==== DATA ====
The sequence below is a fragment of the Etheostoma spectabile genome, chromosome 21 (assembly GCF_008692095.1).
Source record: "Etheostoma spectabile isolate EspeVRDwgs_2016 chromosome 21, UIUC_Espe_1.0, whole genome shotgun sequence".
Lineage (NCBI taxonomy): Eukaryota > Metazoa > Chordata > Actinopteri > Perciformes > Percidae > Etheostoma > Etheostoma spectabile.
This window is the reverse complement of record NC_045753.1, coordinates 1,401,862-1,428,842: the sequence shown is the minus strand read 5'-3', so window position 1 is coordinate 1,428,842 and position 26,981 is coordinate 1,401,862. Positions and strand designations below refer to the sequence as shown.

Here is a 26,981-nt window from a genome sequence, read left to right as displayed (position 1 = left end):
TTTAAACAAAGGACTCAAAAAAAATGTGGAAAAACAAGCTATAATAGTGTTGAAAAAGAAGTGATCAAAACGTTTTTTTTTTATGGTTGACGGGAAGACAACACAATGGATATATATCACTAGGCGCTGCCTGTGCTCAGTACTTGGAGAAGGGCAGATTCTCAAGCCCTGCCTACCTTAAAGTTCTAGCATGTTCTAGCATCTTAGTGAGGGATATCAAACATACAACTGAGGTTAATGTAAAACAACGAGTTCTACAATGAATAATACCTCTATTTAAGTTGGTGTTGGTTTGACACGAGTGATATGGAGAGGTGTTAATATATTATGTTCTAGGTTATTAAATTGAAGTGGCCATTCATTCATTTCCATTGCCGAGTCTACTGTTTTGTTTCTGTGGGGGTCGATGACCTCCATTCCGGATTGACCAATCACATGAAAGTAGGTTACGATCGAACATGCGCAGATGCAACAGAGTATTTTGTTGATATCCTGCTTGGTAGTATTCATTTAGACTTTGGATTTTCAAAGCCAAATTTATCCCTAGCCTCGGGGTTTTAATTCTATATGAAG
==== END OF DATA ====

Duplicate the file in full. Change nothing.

The sequence below is a fragment of the Etheostoma spectabile genome, chromosome 21 (assembly GCF_008692095.1).
Source record: "Etheostoma spectabile isolate EspeVRDwgs_2016 chromosome 21, UIUC_Espe_1.0, whole genome shotgun sequence".
Lineage (NCBI taxonomy): Eukaryota > Metazoa > Chordata > Actinopteri > Perciformes > Percidae > Etheostoma > Etheostoma spectabile.
This window is the reverse complement of record NC_045753.1, coordinates 1,401,862-1,428,842: the sequence shown is the minus strand read 5'-3', so window position 1 is coordinate 1,428,842 and position 26,981 is coordinate 1,401,862. Positions and strand designations below refer to the sequence as shown.

Here is a 26,981-nt window from a genome sequence, read left to right as displayed (position 1 = left end):
TTTAAACAAAGGACTCAAAAAAAATGTGGAAAAACAAGCTATAATAGTGTTGAAAAAGAAGTGATCAAAACGTTTTTTTTTTATGGTTGACGGGAAGACAACACAATGGATATATATCACTAGGCGCTGCCTGTGCTCAGTACTTGGAGAAGGGCAGATTCTCAAGCCCTGCCTACCTTAAAGTTCTAGCATGTTCTAGCATCTTAGTGAGGGATATCAAACATACAACTGAGGTTAATGTAAAACAACGAGTTCTACAATGAATAATACCTCTATTTAAGTTGGTGTTGGTTTGACACGAGTGATATGGAGAGGTGTTAATATATTATGTTCTAGGTTATTAAATTGAAGTGGCCATTCATTCATTTCCATTGCCGAGTCTACTGTTTTGTTTCTGTGGGGGTCGATGACCTCCATTCCGGATTGACCAATCACATGAAAGTAGGTTACGATCGAACATGCGCAGATGCAACAGAGTATTTTGTTGATATCCTGCTTGGTAGTATTCATTTAGACTTTGGATTTTCAAAGCCAAATTTATCCCTAGCCTCGGGGTTTTAATTCTATATGAAG